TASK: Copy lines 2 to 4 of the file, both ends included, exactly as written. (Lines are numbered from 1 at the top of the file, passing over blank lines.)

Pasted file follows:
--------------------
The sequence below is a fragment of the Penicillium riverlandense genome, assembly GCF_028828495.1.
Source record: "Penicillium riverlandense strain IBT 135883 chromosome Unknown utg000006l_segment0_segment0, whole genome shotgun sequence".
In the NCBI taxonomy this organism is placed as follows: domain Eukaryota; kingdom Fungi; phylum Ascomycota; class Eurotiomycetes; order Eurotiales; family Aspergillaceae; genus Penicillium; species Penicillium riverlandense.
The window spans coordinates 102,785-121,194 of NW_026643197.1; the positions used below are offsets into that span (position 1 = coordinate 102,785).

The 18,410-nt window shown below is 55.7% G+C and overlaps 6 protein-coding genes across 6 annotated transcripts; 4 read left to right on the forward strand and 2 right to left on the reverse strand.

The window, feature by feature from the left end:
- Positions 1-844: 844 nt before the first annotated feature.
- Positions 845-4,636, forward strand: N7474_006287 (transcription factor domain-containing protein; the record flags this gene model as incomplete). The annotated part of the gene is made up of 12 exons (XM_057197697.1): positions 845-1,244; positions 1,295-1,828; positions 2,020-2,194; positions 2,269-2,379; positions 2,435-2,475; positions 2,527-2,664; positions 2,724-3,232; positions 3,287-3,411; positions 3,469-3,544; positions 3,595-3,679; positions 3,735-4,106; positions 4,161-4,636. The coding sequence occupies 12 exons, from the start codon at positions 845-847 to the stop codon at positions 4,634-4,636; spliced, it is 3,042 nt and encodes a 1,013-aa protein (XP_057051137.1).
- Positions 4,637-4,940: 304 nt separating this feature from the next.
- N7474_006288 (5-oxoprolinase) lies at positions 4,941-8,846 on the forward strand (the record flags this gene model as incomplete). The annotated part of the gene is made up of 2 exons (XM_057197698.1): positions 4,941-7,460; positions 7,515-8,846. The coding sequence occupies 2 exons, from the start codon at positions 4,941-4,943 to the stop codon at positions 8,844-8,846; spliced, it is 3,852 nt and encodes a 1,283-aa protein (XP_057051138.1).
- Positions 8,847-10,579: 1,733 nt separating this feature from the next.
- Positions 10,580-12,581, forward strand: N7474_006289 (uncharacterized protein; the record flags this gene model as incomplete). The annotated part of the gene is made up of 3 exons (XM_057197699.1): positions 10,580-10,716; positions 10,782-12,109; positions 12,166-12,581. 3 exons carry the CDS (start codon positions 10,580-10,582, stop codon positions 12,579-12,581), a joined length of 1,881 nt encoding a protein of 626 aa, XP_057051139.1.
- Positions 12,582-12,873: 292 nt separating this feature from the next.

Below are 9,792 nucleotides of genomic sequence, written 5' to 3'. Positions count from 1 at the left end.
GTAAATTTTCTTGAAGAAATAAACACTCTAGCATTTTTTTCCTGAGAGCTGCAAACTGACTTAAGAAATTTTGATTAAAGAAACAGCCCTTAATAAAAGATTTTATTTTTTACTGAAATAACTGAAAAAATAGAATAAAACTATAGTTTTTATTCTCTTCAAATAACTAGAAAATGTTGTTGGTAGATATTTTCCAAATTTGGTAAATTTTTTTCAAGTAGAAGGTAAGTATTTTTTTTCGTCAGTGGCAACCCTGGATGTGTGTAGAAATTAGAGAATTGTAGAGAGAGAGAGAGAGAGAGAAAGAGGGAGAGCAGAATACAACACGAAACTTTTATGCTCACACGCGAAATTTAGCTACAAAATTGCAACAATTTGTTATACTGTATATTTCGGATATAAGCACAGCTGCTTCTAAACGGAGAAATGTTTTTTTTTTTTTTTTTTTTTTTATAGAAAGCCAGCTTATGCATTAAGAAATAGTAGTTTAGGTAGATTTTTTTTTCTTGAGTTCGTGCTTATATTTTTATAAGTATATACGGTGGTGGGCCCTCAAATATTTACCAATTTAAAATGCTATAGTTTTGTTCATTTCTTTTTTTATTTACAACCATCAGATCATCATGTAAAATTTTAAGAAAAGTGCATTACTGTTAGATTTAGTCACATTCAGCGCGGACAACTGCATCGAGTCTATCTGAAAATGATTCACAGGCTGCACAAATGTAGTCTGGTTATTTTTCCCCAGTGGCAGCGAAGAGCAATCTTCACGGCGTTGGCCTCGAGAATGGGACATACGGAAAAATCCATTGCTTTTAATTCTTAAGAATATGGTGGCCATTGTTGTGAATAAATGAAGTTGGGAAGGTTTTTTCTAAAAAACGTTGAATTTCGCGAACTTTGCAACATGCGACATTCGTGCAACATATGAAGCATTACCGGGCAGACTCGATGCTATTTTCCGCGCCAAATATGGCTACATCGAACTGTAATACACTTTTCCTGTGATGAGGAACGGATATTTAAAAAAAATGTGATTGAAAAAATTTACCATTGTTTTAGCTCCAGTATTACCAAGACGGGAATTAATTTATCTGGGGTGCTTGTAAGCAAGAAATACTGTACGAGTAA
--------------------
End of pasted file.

Source record: "Penicillium riverlandense strain IBT 135883 chromosome Unknown utg000006l_segment0_segment0, whole genome shotgun sequence".
In the NCBI taxonomy this organism is placed as follows: domain Eukaryota; kingdom Fungi; phylum Ascomycota; class Eurotiomycetes; order Eurotiales; family Aspergillaceae; genus Penicillium; species Penicillium riverlandense.
The window spans coordinates 102,785-121,194 of NW_026643197.1; the positions used below are offsets into that span (position 1 = coordinate 102,785).